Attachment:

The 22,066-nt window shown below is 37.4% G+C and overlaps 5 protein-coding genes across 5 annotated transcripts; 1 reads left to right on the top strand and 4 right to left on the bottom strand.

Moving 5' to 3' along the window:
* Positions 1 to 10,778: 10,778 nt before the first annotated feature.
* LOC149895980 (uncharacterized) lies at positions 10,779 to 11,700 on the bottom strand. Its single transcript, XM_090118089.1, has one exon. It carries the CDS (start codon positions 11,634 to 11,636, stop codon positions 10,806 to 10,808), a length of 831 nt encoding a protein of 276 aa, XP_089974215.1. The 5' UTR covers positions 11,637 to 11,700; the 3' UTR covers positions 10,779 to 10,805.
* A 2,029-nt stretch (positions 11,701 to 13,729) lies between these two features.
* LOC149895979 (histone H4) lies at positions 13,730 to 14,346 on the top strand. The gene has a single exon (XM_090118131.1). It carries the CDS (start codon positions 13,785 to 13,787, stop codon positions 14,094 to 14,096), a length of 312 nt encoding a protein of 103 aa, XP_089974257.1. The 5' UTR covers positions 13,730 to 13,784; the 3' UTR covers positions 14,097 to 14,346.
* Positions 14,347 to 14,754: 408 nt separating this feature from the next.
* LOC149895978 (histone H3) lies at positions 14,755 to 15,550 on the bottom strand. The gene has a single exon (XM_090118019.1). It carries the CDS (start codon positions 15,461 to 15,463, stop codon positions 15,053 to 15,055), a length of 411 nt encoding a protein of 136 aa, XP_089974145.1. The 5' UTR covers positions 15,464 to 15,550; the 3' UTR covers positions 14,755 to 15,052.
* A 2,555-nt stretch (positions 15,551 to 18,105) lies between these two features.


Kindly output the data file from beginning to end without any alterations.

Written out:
The 22,066-nt window shown below is 37.4% G+C and overlaps 5 protein-coding genes across 5 annotated transcripts; 1 reads left to right on the top strand and 4 right to left on the bottom strand.

Moving 5' to 3' along the window:
* Positions 1 to 10,778: 10,778 nt before the first annotated feature.
* LOC149895980 (uncharacterized) lies at positions 10,779 to 11,700 on the bottom strand. Its single transcript, XM_090118089.1, has one exon. It carries the CDS (start codon positions 11,634 to 11,636, stop codon positions 10,806 to 10,808), a length of 831 nt encoding a protein of 276 aa, XP_089974215.1. The 5' UTR covers positions 11,637 to 11,700; the 3' UTR covers positions 10,779 to 10,805.
* A 2,029-nt stretch (positions 11,701 to 13,729) lies between these two features.
* LOC149895979 (histone H4) lies at positions 13,730 to 14,346 on the top strand. The gene has a single exon (XM_090118131.1). It carries the CDS (start codon positions 13,785 to 13,787, stop codon positions 14,094 to 14,096), a length of 312 nt encoding a protein of 103 aa, XP_089974257.1. The 5' UTR covers positions 13,730 to 13,784; the 3' UTR covers positions 14,097 to 14,346.
* Positions 14,347 to 14,754: 408 nt separating this feature from the next.
* LOC149895978 (histone H3) lies at positions 14,755 to 15,550 on the bottom strand. The gene has a single exon (XM_090118019.1). It carries the CDS (start codon positions 15,461 to 15,463, stop codon positions 15,053 to 15,055), a length of 411 nt encoding a protein of 136 aa, XP_089974145.1. The 5' UTR covers positions 15,464 to 15,550; the 3' UTR covers positions 14,755 to 15,052.
* A 2,555-nt stretch (positions 15,551 to 18,105) lies between these two features.